Another charming duct, or, rather, duettino, which ends the piece, was more successful at the pianoforte rehearsal than in performance. It is the duet sung by the principal personages (Hero aside) when they are reconciled and married. Its comparative failure results, I think, from the excessive and too great petulance of the orchestral accompaniment, reproducing the principal motive of the overture, and depressing the exquisite strains of this final invocation to the god of our soul. M. Berlioz, when writing in future for the human voice — which ho has hitherto done too seldom, but will certainly now do more and more — will have, I think, to refrain — also more and more — from similar refinements of science, from similar examples of chant contre chant, which may sometimes be allowed as curiosities and certificates of knowledge, but which frequently injure each other. He may, also, give himself np with greater confidence to that melodic inspiration which, as we are at present aware, he possesses abundantly, and which (as we learned long ago) will always be, in his case, lofty, spiritual, original, and eminently opposed to commonplace.

The other remarkable pieces in the score are, firstly, the overture, reproduced in the form of a scherzo at the end of the work, beginning a trois temps (three-eight), and finishing a deux temps, like Caspar's famous air in Der Freischutz; the duet between Beatrice and Benedict;

the dance-air, eminently corybantic; the male trio, "Me maricr, Dieu mepardonne!" Benedict's rondo, "Ah! je vais l'aimer!" Beatrice's air, and the "Nuptial March," supported by a good orchestral rhythm. All this difficult music, requiring on the part of the executant continual vigilance, attention, and, I will even add, tension, was given most admirably by Mesdames Charton-Demeur, Monrose, Geoffroy, MM. Montaubry, Balanque, Prilleux, Geoffroy, and Lefort.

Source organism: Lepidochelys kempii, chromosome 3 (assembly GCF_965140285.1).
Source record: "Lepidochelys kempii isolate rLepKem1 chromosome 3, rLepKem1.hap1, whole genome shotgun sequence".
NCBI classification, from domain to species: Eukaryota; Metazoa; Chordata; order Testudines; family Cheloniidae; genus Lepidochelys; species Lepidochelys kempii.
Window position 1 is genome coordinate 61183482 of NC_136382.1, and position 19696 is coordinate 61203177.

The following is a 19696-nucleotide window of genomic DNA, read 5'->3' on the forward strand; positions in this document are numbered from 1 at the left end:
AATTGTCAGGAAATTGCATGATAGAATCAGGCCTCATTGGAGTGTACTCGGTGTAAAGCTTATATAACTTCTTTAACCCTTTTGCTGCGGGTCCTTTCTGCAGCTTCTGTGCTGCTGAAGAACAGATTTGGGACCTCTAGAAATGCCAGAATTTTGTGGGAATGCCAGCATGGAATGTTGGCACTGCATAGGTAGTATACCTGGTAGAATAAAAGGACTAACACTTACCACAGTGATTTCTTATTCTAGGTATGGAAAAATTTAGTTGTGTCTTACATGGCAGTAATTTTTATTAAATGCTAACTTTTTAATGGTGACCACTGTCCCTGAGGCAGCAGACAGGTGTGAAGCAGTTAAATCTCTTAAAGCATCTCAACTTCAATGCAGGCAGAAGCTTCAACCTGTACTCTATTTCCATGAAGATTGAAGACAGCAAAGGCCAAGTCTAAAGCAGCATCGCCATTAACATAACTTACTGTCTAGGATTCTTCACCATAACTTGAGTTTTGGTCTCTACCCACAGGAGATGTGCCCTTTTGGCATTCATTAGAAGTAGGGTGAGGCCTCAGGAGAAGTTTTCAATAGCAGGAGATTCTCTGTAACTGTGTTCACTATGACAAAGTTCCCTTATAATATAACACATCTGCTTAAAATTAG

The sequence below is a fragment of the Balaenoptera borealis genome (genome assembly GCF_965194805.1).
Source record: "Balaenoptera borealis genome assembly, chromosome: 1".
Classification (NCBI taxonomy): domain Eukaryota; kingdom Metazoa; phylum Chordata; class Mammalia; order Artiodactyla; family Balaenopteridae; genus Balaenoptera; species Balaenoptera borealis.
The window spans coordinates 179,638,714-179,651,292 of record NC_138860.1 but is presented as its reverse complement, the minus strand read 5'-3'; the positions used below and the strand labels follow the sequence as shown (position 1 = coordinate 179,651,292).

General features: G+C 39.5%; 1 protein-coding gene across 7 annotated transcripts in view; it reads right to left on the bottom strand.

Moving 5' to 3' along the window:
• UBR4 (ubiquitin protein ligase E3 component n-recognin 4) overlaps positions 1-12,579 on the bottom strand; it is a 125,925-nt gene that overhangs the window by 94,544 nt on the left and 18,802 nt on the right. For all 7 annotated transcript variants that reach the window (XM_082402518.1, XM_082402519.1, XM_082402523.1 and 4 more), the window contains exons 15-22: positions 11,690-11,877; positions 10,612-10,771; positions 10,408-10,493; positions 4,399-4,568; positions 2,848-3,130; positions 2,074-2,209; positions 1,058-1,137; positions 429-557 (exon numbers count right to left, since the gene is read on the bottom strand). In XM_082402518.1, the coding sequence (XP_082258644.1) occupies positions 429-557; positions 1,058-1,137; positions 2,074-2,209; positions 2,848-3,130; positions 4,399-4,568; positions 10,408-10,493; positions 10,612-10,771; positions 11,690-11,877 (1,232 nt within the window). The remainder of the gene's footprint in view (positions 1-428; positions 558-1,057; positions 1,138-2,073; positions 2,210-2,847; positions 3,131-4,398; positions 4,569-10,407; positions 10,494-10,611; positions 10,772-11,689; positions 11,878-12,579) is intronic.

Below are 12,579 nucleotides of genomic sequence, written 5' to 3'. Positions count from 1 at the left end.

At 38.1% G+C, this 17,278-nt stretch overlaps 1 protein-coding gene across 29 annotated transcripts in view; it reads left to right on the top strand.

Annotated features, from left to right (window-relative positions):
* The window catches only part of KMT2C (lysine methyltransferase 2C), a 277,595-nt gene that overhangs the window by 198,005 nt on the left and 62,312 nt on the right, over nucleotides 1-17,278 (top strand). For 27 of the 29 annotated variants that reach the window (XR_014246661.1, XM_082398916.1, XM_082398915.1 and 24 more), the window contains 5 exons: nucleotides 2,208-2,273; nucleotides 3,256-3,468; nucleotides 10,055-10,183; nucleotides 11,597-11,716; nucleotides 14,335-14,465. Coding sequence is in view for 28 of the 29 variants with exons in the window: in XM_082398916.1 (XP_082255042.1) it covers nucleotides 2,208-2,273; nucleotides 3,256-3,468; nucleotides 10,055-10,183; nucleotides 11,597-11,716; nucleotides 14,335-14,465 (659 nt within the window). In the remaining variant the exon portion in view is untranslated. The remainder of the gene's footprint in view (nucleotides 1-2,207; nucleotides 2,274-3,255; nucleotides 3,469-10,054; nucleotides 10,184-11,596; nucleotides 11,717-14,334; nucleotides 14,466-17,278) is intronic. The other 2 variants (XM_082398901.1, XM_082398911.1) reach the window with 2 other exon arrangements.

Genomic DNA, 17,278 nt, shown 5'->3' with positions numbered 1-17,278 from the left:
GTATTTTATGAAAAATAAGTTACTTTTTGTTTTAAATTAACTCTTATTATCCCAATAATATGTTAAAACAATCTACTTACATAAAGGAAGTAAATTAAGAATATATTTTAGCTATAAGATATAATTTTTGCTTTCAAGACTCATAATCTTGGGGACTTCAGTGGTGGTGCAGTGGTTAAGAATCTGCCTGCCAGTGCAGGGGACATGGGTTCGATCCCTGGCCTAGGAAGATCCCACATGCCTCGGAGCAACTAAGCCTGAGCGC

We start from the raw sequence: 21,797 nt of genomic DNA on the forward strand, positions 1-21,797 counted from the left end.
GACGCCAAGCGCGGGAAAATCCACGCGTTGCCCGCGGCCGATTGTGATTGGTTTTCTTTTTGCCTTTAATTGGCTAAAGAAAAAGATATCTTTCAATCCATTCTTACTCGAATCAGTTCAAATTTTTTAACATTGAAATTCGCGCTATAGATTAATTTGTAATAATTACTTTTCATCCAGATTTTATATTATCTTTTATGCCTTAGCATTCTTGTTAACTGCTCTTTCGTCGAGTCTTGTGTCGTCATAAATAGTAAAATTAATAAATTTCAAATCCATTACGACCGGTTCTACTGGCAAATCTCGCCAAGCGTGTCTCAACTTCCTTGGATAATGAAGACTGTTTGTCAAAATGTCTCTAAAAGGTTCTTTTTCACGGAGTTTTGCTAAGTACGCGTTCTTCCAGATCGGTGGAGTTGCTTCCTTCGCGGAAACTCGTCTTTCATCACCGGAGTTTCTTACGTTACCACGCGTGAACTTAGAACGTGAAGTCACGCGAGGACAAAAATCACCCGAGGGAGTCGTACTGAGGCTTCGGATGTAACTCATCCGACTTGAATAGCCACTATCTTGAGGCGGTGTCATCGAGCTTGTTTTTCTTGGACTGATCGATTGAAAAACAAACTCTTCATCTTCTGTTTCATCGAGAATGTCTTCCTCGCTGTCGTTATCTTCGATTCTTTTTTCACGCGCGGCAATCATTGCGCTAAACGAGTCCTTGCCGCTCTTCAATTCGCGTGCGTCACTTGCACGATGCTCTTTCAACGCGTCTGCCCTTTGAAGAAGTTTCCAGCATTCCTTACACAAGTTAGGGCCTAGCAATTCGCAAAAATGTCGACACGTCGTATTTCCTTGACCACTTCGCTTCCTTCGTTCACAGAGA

*»»**»

As for the Baden orchestra, I can say no more than that it was equal to that from Carlsruhe, which had been so justly applauded, two evenings previously, for its performance of C. Kreutzer's opera.

The second representation of Beatrice et Binidict was preceded by La Servante Maitresse, the music by Pergolese, and the French words a translation of La Serva Padrona. It is a remarkable fact that the same work was revived on the very same day at the Opera Comique, Paris. The bones of the poor author of the Stabat and so many enchanting "Siciliennes" must have trembled with delight in their forgotten grave—a grave which will, probably, never be discovered. Despite the weakness of the accompaniment, a quartet and two bassoons, the old work pleased the audience, and most of the pieces appeared what they really arc—fresh and charming. Mad. Geoffroy and M. Balanque were very spirited in the various comic situations, which are sufficiently amusing. They were supported only by a non-speaking character— Scapin—played by M. Geoffroy. This is not because Pergoles ewished to avoid any occasion for writing a trio, which he was very capable of doing, although his famous Stabat is composed for only two voices. It is simply the result of a stupid restriction which oppressed the small theatres at Naples in the year (of little grace) 1781, and which prohibited the appearance of more than two singing characters in any work played at the theatres frequented by the people. After the lapse of a century and a half, or thereabouts, it must be owned that, in this respect, we have not advanced much in France. At the above date, when there were no railways or electric telegraphs, novelties travelled but slowly; it was not until 1754 that Baurans translated, for the French stage, La Serva Padrona of the young, illustrious, and unfortunate composer of Ancona. His version, written so long after the original, had an immense success. It was the eminently charming Mad. Favart who played the part represented at Baden by Mad. Geoffroy. When the piece had been performed some hundreds of times, Baurans had it printed, and dedicated it, with justice, to the young and seductive actress, with the following quatrain :—

"Nature un jour epousa Part;
De leur amour nequit Favart,:
Qui forable venir de sa mdre j
Tout ce qu'elle doit a ion pere."

Felix Mobjund.

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N GENTLE ELODIE. Romanza. The Poetry by Mrs. Crawford. The Music by Edward Land. 3s.

London: Duncan Davison & Co.